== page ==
Daily Devotion | Day 352
“Afterward Jesus found him in the temple, and said to him, ‘See, you have been made well. Sin no more, lest a worse thing come upon you’” (John 5:14, NKJV).
Yesterday we listed some of the common responses people offer to explain why Christians continue to sin. From today we will look at what the Scriptures say about those responses. Because some of the issues overlap, they will be handled accordingly.
We will start by addressing one of the major reasons offered, which is: No one can stop sinning. When people say this, they do not imply that no one can stop any form of sin at all. Nor are they saying it is acceptable for Christians to sin. Rather, they mean it is not possible to cease from all sin in a definitive sense without committing sin again in one’s life. This is the position held by the vast majority of Christians. Hence, the logic is as follows: If it is not possible to cease from all sin in a definitive sense, then that explains why Christians continue to sin from time to time.
Before we go into the Bible, we need to point out some weaknesses in this line of reasoning. This position suggests that it is possible to stop some sins, but it is not possible to stop every other sin; or, it is possible to stop sinning for a time, but it is not possible to stop sinning for all time. But here is the problem. If I can stop fornication, what prevents me from stopping stealing? The power by which I am able to stop fornication, can that same power not help me stop stealing also? Or, if I can stop fornicating for one week, what prevents me from stopping it for one month, one year and possibly forever? What makes it possible to stop some sins but not others?
Another weakness in the logic is this: If it is impossible to stop all sins definitively, then why, for example, do people act surprised and get mad when their spouses have an affair? After all, complete stop to all sin is supposed to be impossible. Or, are we saying that some sins are ‘acceptable,’ but others are not? Why are people judged over something everyone knows is impossible to accomplish? And why does God judge people when He knows they cannot cease from sin? Some would reply, “That is where grace comes in.” Although it sounds pious, this response does not hold water. As the series continues, we will find out why.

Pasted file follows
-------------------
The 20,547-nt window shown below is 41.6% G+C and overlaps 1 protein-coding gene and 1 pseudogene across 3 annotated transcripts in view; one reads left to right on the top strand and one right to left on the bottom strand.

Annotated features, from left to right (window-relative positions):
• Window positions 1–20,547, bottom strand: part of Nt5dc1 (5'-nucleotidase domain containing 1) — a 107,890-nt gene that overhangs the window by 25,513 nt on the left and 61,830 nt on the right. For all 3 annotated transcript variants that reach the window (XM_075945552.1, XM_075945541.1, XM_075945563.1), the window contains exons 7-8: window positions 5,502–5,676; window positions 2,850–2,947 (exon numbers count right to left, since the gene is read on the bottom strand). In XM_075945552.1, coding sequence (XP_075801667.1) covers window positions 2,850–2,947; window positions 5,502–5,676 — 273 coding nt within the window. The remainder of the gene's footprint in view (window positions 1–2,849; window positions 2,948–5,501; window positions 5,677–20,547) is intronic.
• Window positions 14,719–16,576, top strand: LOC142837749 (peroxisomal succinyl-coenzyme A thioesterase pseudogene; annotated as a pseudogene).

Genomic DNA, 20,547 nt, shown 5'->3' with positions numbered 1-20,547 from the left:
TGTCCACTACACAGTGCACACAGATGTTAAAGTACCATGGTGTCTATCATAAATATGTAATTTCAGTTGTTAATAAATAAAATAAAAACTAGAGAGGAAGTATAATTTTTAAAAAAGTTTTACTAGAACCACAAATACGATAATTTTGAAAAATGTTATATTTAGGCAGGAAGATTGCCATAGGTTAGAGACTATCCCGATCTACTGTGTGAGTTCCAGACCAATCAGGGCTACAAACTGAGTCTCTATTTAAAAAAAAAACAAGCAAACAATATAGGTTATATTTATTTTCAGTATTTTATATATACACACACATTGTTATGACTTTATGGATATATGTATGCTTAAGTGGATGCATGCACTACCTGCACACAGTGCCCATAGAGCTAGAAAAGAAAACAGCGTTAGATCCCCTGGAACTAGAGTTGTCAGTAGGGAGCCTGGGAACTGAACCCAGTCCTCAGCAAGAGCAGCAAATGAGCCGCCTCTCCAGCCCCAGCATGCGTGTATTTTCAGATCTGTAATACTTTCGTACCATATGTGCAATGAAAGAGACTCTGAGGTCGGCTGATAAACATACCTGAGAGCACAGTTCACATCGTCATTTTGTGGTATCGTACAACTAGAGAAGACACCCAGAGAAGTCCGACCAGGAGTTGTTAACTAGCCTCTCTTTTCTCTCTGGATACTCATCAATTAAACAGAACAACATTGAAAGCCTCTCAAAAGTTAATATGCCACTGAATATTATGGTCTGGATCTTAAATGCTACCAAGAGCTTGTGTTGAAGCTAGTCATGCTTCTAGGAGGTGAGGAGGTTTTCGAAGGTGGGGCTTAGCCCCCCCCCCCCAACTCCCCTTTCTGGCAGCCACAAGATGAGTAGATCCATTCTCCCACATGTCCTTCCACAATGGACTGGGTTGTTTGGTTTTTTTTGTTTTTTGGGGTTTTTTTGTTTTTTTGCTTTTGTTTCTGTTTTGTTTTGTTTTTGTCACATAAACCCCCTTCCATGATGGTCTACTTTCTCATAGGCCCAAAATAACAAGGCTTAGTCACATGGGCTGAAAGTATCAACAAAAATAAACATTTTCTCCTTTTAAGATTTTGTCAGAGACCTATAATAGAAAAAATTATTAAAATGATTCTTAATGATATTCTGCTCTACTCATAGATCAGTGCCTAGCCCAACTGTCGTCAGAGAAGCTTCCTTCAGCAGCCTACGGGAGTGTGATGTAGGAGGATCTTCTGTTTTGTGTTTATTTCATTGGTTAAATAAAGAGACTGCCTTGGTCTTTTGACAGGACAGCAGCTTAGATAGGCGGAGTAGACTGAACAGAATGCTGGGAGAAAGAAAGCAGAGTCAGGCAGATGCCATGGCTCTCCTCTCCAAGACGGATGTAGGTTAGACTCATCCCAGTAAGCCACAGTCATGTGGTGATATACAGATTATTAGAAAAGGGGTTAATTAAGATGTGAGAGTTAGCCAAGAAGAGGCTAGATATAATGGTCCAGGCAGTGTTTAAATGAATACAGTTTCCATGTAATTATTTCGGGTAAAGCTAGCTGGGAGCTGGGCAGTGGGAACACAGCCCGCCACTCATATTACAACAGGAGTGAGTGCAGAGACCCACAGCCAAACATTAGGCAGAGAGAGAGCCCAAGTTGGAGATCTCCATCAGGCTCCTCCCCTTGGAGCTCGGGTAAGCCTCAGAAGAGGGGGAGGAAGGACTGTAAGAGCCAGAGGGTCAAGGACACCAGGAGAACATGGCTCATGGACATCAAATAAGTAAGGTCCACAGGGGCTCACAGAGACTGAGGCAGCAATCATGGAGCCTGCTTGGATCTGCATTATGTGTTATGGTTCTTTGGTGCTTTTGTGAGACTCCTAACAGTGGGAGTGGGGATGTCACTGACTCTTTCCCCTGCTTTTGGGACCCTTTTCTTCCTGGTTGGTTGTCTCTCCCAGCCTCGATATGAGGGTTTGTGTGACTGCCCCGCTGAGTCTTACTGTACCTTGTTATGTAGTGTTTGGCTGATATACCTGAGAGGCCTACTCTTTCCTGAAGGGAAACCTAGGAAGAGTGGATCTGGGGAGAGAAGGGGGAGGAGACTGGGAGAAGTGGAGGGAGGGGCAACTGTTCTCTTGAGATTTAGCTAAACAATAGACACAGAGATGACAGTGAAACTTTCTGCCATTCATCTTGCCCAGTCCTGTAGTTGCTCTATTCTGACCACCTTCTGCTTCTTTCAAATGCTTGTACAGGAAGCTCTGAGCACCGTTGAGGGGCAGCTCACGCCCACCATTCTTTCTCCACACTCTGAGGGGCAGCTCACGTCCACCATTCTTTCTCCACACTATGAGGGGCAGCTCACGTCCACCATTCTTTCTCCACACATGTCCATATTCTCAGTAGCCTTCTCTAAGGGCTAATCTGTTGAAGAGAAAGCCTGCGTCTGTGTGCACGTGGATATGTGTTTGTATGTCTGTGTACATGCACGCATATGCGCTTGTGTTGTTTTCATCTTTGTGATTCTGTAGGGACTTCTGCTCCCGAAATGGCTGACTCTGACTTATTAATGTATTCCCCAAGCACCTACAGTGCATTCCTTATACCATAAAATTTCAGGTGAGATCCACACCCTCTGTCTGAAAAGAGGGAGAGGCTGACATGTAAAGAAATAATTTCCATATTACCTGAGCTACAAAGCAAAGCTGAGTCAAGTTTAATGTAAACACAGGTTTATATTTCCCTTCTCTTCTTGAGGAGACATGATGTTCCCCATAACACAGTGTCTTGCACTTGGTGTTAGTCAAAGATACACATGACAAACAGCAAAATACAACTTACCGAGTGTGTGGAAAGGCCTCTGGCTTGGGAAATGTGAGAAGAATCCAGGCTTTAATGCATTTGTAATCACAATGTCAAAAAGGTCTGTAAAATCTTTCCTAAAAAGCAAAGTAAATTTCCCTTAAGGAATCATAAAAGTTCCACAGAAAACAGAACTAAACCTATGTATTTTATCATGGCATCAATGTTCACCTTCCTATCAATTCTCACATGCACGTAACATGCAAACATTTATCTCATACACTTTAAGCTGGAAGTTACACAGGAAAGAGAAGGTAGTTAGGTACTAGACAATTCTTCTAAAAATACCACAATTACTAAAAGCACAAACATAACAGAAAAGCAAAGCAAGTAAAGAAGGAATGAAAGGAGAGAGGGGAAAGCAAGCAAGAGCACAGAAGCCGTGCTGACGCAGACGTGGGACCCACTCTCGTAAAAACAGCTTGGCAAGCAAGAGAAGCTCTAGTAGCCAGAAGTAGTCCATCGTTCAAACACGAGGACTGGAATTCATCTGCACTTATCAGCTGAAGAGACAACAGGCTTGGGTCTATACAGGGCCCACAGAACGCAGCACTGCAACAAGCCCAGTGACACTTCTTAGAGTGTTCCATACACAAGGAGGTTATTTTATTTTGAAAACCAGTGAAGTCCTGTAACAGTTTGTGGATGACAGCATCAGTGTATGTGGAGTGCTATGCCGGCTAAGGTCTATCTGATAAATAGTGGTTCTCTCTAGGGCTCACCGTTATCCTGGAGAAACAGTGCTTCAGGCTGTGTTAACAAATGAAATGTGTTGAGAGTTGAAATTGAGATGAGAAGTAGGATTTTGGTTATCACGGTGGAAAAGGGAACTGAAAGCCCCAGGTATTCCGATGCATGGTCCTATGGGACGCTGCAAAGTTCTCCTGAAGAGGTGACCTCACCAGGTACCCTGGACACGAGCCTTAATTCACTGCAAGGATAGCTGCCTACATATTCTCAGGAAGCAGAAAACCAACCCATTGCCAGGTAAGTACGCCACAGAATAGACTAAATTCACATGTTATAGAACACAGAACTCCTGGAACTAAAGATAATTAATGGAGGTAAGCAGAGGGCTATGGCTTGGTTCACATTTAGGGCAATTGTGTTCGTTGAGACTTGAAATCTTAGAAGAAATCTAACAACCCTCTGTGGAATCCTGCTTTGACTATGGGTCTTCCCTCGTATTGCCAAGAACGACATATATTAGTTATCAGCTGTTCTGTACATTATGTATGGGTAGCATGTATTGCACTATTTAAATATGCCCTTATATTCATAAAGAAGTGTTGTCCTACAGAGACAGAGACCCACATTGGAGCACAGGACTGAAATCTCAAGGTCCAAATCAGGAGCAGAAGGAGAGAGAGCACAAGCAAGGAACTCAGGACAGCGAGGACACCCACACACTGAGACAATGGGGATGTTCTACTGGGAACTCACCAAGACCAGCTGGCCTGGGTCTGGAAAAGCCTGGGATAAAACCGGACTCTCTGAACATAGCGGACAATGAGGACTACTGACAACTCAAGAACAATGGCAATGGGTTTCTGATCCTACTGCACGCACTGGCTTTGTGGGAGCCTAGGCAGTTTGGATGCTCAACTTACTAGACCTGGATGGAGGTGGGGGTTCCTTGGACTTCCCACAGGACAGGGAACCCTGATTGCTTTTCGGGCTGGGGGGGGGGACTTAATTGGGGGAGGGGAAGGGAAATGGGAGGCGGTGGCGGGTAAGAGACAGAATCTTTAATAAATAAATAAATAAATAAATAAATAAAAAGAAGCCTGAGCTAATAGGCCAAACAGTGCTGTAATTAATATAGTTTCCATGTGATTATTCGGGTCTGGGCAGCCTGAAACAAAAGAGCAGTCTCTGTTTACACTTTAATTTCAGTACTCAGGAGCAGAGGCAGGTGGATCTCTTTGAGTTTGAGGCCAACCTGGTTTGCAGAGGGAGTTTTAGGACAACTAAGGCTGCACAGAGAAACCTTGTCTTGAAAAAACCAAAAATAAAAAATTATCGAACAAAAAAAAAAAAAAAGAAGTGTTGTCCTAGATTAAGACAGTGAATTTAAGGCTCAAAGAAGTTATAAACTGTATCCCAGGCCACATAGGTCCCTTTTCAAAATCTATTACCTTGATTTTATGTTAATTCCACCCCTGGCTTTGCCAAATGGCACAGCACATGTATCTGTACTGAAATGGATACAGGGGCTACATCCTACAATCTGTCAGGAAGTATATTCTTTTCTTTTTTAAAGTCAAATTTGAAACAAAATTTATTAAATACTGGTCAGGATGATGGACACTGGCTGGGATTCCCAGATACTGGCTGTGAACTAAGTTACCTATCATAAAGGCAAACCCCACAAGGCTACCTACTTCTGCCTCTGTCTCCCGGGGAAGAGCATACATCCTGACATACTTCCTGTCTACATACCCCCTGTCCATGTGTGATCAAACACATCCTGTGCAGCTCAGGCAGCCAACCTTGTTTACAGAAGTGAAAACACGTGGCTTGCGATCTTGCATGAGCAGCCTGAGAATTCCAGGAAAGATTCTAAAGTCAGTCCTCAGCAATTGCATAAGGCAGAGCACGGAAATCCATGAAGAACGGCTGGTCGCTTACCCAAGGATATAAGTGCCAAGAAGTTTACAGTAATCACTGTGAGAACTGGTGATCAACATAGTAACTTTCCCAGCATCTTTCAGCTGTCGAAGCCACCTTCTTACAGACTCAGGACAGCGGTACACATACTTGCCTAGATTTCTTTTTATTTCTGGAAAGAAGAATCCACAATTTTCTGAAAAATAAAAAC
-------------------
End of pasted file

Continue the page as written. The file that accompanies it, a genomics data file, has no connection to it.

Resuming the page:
Now let us look at our opening Scripture. Jesus had healed a man who had been sick for thirty-eight years, stuck at the pool of Bethesda (John 5:2-8). A short time later, Jesus found him in the temple. And He had this message for him, “See, you have been made well. Sin no more, lest a worse thing come upon you” (John 5:14). “Sin no more” means to cease from sin altogether. Moreover, “Sin no more” is equivalent to: Do not sin again. Jesus did not tell the man to try his best. He did not tell him to put a stop to certain sins but not others. Nor did He expect him to stop sinning for only a season. Jesus left no room for ambiguity. His command was as precise as it could get.
In fact, Jesus even gave a timeline the man was to stop sinning. When He said, “Sin no more,” Jesus meant His command took effect that very moment. He meant, “From this moment forward, sin no more.” Whatever the man had done in the past, that was it; that chapter of sin was closed. From the moment Jesus gave the command, the man was not to sin again. Instead, he was to begin a new chapter, the “I sin no more” chapter.
The question is, did Jesus believe it was possible for the man to sin no more, to not sin again? Did He believe the man could do it? If our answer is, “No,” then we are admitting that Jesus was evil and unjust to issue a command which He knew was impossible to accomplish. If, however, our response is, “Yes, Jesus knew it was possible for the man to sin no more,” then where did we get the idea that it is not possible to cease from all sin definitively? Either Jesus is correct and we are wrong, or He is wrong and we are right. But we know Jesus is right. What He told this man, He said the same thing to the woman caught in adultery (John 8:11).
Throughout the Scriptures, one will find that “sin no more” (even when those exact words are not used) is God’s standard for His people, and there are examples of people who lived up to the “sin no more” standard. Could it be that we have changed God’s standard and replaced it with, “Try your best to avoid sin. But in this world, no one can completely stop sinning . . .?
To be continued tomorrow, if the Lord wills. Until then, dwell in the secret place of the Most High and abide under the shadow of the Almighty. Amen.
For further study: Isaiah 1:1-20